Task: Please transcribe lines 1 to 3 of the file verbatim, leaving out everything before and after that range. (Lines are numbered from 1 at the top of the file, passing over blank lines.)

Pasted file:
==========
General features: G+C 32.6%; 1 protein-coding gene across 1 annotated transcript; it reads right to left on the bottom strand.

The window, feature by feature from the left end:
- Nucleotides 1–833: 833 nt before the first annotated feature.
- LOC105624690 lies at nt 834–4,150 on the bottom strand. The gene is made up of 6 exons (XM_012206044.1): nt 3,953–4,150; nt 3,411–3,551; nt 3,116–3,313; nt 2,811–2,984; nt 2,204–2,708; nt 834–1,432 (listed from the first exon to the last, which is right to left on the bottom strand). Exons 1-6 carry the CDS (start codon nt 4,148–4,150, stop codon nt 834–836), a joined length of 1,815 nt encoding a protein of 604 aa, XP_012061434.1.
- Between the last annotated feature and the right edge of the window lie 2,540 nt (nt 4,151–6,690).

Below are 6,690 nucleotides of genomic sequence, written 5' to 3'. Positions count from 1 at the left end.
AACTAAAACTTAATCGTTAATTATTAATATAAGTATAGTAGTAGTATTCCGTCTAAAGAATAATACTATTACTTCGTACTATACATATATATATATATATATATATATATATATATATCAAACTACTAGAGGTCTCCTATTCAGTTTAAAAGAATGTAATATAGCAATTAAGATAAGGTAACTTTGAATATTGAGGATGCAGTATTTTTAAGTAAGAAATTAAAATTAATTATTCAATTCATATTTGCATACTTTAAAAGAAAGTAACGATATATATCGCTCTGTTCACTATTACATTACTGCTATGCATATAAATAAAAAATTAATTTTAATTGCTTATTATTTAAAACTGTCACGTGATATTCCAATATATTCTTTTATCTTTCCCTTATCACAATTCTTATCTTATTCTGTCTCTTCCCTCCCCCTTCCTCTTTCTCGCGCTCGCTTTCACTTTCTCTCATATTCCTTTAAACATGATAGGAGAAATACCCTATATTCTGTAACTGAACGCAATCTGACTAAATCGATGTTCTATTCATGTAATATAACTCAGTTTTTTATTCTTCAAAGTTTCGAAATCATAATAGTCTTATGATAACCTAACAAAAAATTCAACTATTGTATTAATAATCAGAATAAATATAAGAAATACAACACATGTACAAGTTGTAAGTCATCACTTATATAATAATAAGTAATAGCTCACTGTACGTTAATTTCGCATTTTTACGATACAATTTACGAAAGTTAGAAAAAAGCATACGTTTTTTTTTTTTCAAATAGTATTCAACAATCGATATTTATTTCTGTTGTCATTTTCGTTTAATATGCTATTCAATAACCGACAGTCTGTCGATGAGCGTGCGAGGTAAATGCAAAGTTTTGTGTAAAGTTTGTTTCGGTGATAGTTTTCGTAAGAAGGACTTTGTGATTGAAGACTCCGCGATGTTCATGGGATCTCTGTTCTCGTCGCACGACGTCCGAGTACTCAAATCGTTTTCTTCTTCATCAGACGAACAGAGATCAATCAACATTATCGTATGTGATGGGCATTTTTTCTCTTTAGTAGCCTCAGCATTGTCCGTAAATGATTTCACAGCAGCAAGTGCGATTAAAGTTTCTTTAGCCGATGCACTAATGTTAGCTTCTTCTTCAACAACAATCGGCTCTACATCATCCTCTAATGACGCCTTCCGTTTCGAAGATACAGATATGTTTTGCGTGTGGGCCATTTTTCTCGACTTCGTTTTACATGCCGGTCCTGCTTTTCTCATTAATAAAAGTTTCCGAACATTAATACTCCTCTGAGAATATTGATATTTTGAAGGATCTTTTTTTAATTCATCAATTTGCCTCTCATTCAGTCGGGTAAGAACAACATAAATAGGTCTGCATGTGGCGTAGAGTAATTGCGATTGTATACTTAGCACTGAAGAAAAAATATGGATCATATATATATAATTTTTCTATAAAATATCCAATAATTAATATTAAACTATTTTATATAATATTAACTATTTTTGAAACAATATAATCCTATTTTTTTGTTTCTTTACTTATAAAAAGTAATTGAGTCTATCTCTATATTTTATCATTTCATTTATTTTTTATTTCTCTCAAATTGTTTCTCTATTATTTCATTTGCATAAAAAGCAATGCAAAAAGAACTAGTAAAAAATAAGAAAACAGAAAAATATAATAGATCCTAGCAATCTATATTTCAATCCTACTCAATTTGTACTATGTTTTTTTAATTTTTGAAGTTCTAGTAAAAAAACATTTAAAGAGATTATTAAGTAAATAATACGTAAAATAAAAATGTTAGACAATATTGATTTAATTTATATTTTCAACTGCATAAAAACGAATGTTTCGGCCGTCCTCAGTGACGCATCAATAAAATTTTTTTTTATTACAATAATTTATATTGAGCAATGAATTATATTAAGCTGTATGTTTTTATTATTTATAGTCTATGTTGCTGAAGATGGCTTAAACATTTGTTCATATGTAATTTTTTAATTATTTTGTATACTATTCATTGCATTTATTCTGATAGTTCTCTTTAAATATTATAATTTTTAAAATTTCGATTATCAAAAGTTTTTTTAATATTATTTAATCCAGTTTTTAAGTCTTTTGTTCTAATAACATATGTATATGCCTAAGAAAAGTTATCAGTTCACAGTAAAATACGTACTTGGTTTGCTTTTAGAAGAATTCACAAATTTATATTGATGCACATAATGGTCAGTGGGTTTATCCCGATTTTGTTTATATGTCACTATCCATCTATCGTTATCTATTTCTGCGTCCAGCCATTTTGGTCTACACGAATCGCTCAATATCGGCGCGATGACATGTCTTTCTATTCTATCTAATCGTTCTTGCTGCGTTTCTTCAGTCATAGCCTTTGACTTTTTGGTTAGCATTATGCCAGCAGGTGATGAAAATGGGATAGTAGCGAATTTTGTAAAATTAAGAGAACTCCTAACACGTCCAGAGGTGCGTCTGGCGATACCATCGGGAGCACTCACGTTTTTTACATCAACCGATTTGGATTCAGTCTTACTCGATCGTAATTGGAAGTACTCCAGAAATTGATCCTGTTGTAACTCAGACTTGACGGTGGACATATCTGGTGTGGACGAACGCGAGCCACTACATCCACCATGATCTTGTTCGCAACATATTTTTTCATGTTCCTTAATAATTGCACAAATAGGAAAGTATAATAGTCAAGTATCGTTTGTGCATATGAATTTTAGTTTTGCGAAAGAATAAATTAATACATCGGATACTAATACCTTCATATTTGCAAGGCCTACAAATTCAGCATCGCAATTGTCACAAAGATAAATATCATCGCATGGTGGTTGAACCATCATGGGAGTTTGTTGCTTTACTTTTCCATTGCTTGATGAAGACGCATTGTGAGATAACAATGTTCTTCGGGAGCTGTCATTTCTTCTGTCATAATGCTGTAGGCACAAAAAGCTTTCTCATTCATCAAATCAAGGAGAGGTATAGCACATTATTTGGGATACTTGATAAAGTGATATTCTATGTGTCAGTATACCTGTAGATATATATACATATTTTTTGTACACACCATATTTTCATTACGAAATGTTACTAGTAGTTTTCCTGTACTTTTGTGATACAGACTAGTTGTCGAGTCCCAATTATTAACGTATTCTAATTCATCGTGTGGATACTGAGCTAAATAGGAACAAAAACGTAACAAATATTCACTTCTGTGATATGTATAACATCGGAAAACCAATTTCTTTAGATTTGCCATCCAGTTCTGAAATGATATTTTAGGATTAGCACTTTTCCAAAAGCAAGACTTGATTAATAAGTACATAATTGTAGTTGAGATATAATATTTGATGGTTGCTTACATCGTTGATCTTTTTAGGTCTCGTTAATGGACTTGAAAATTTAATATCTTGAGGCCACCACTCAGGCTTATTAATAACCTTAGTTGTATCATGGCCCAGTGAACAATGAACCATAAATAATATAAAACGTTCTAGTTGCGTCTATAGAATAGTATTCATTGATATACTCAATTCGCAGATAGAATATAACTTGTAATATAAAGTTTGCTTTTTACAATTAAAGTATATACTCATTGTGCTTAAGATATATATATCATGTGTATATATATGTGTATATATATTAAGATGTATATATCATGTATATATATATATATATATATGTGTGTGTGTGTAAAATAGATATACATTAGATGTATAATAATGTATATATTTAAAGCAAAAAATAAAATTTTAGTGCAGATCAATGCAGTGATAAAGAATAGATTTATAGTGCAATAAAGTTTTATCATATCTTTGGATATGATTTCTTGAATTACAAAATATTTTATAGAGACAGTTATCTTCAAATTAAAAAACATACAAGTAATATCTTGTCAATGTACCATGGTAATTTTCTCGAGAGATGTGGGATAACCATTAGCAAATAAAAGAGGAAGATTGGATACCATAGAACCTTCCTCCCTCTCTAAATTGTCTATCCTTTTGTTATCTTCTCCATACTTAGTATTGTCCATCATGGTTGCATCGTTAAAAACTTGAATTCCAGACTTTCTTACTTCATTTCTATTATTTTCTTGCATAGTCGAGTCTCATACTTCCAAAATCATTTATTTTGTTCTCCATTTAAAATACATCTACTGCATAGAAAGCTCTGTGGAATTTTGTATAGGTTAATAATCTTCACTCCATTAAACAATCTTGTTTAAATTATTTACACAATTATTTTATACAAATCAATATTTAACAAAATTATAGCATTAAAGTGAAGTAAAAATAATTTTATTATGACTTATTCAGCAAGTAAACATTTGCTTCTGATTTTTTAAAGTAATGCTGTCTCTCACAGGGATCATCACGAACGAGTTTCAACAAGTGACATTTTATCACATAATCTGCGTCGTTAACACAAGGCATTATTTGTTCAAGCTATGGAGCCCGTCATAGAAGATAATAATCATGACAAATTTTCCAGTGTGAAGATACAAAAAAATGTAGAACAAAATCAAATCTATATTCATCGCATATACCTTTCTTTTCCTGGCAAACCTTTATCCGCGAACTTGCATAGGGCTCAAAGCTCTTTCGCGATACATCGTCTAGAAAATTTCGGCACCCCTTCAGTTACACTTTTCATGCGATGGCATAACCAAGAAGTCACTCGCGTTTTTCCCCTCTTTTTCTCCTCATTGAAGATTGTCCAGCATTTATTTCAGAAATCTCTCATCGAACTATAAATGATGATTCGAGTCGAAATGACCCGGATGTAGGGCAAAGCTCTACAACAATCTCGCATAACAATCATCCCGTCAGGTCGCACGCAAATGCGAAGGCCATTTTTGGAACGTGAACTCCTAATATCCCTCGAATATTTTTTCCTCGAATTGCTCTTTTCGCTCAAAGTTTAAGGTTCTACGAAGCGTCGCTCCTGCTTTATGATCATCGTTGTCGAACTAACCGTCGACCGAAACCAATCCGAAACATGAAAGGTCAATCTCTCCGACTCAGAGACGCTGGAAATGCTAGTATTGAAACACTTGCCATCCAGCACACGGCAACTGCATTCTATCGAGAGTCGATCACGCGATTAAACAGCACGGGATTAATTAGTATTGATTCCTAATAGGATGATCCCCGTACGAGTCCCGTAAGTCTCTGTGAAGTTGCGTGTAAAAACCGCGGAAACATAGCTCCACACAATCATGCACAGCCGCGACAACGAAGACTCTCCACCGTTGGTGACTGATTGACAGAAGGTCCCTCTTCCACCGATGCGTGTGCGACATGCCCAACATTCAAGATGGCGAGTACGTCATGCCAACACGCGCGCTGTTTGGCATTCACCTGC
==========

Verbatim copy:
General features: G+C 32.6%; 1 protein-coding gene across 1 annotated transcript; it reads right to left on the bottom strand.

The window, feature by feature from the left end:
- Nucleotides 1–833: 833 nt before the first annotated feature.